The following excerpt is from a PBS documentary entitled “The Greeks: Crucible of Civilization”:
By Robert Jagielski
“After his service in the war, Socrates devoted himself to his favourite pastime: the pursuit of truth.
His reputation as a philosopher, literally meaning ‘a lover of wisdom’, soon spread all over Athens and beyond. When told that the Oracle of Delphi had revealed to one of his friends that Socrates was the wisest man in Athens, he responded not by boasting or celebrating, but by trying to prove the Oracle wrong.
So Socrates decided he would try and find out if anyone knew what was truly worthwhile in life, because anyone who knew that would surely be wiser than him. He set about questioning everyone he could find, but no one could give him a satisfactory answer. Instead they all pretended to know something they clearly did not.
Finally he realized the Oracle might be right after all. He was the wisest man in Athens because he alone was prepared to admit his own ignorance rather than pretend to know something he did not.”
The PBS excerpt provides an interesting reflection for compliance professionals. Healthcare compliance requires the ability to understand a comprehensive, ever-changing regulatory environment. Moreover, compliance professionals often face the additional challenge of operationalizing these requirements in diverse and complex organizations.
In facing these challenges, compliance professionals need to rely on and engage their colleagues throughout the entire organization to fully understand the implementation options. This collaborative effort yields an effective compliance program that minimizes disruption and cost while maximizing efficiency and opportunity. Accordingly, it is critical that compliance professionals readily admit this inter-dependence, actively seek out the guidance and input of their colleagues, and do not pretend to know, or assume to know, something they do not.
Ignorance, Errors & A Stinging Fly
While there is certainly a lesson to be drawn from Socrates’ conclusion, I think the portrayal of his quest as a humble search for truth is a somewhat heroic and idealized depiction. Moreover, I think there is an equally important lesson to be learned by analysing the more realistic version of Socrates that is set forth in Plato’s Apology.
In the Apology, Socrates is brought before the Athenian court on charges of impiety and corrupting the city’s youth. Ignoring the counsel of his friends and refusing the help of gifted speechwriters, Socrates chose to defend himself in court. Socrates argued, far from corrupting the city, his life of questioning had done it nothing but good.
The next passage provides a clear depiction of how Socrates actually saw his quest for truth:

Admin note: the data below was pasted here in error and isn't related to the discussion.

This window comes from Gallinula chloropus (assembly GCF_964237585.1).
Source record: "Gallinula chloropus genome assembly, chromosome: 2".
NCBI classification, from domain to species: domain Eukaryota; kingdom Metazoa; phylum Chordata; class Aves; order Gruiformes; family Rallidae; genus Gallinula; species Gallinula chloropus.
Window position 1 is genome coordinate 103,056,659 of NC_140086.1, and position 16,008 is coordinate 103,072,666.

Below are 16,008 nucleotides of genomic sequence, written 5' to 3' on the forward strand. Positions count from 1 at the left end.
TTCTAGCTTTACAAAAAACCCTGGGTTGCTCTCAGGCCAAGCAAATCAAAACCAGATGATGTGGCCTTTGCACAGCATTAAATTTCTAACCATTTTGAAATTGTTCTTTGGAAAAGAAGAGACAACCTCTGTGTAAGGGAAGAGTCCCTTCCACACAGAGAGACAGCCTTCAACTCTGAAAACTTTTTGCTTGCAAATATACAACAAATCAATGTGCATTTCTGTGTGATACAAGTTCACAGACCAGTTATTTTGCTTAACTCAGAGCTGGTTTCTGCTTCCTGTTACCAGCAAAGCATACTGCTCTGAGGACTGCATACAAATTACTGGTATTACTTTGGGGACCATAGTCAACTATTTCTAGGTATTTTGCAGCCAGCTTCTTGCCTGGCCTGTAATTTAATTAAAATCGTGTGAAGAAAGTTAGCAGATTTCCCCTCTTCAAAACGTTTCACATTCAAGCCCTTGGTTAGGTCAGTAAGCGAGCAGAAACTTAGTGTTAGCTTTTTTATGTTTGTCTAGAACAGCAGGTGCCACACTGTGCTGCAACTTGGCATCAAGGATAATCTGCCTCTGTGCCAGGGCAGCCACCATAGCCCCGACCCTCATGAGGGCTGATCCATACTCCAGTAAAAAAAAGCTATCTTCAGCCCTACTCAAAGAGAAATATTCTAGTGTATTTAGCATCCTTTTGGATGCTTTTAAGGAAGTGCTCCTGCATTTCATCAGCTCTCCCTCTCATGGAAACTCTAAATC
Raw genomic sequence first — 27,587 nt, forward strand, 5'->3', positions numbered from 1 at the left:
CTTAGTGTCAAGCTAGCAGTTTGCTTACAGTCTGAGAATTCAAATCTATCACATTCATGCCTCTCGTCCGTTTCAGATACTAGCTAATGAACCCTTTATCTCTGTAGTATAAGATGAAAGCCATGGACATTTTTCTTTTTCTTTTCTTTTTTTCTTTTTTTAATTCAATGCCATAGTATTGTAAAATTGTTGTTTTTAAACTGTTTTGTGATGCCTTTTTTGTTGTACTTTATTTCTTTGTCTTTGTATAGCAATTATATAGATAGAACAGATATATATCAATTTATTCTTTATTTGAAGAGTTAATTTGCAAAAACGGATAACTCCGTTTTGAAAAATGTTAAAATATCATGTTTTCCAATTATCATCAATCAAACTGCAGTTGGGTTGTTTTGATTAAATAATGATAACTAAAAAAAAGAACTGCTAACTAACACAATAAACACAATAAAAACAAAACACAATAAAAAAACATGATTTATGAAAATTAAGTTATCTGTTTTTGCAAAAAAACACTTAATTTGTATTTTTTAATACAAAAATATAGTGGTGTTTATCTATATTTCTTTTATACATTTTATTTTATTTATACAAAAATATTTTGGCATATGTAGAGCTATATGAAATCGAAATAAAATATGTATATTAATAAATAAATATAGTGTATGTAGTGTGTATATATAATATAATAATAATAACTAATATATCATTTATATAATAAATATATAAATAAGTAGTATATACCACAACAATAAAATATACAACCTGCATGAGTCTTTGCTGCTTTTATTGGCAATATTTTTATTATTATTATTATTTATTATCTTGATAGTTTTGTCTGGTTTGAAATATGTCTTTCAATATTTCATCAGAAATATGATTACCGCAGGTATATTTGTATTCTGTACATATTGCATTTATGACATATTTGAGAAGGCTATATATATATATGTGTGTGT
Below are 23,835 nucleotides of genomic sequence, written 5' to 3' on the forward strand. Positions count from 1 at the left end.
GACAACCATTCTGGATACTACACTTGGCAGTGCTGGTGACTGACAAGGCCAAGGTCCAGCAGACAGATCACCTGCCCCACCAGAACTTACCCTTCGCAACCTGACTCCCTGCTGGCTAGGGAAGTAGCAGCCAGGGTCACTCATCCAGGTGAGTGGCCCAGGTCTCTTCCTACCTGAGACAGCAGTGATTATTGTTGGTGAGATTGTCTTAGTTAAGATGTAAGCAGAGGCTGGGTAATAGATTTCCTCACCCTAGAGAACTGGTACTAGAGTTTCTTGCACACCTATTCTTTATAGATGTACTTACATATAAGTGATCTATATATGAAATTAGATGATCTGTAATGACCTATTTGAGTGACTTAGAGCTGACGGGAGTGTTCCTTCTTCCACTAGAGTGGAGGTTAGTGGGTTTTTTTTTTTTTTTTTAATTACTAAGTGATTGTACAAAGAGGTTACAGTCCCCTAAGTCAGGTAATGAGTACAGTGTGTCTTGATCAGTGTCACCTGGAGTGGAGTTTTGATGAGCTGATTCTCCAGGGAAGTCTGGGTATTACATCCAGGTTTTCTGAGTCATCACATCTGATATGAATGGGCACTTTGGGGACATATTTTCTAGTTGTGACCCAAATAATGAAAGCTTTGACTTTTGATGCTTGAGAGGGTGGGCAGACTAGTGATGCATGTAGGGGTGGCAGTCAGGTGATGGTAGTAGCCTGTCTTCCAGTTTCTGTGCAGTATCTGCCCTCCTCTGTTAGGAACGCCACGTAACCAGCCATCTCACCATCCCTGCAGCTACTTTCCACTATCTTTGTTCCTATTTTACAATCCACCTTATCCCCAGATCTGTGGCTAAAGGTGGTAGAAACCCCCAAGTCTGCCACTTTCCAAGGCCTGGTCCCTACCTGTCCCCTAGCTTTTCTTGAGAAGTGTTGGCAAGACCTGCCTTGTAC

“God has specially appointed me to this city, as though it were a large thoroughbred horse which because of its great size is inclined to be lazy and needs the stimulation of some stinging fly. It seems to me that God has attached me to this city to perform the office of such a fly, and all day long I never cease to settle here, there, and everywhere, rousing, persuading, and reproving every one of you.”
Following Socrates’ speech, the trial came to an end and, as was customary, the jury voted without a separate or independent deliberation. Socrates was ultimately found guilty by a relatively narrow margin of 280 to 220.
During the punishment phase of the trial, the jury was required to decide between two options, one proposed by the accusers, the other by the defendant. Socrates accusers proposed the death penalty. The expected counter was exile, which is a punishment that probably would have satisfied both the accusers and the jury. Instead, Socrates argued that a fitting punishment for his actions would be free meals at the public’s expense for the rest of his life, an honour reserved for Olympian athletes.
Socrates’ self-described metaphor of a stinging fly rousing a lazy horse, coupled with his request for a life-time of free-maintenance by the state, provides a sharp contrast to his portrayal as a humble truth seeker. After his initial proposal was rejected by the court, Socrates proposed a monetary penalty that equalled one-fifth of his net worth. The jury rejected this offering, and voted for his death by an even greater majority than had found him guilty – 360 to 140.[vi] This means that people who didn’t think he was guilty voted to kill him. That is an amazing turn of events.
One can argue that Socrates was the first whistle blower, who was ultimately retaliated against for pointing out the shortcomings of a corrupt Athens. But what type of compliance officer would he make? In my opinion, not a very good one. Socrates thought it was enough to point out everyone’s errors and ignorance. Moreover, he did so in a somewhat pompous manner that routinely embarrassed the town elders at public squares and drunken dinner parties.
Pointing out issues and identifying errors is only part of the job. I think the easier part. The harder part is developing practical solutions and working with individuals to form corrective action plans that balance competing needs and limited resources. Being an effective compliance professional requires not only sharp-intellect and issue-identification skills, but more importantly, problem solving and team building skills. Most importantly, the job needs to be done with a certain degree of humility and respect for the challenges all workers face in their daily jobs.
Arrogant, self-assured compliance professionals that flutter about like a stinging fly will quickly be swatted.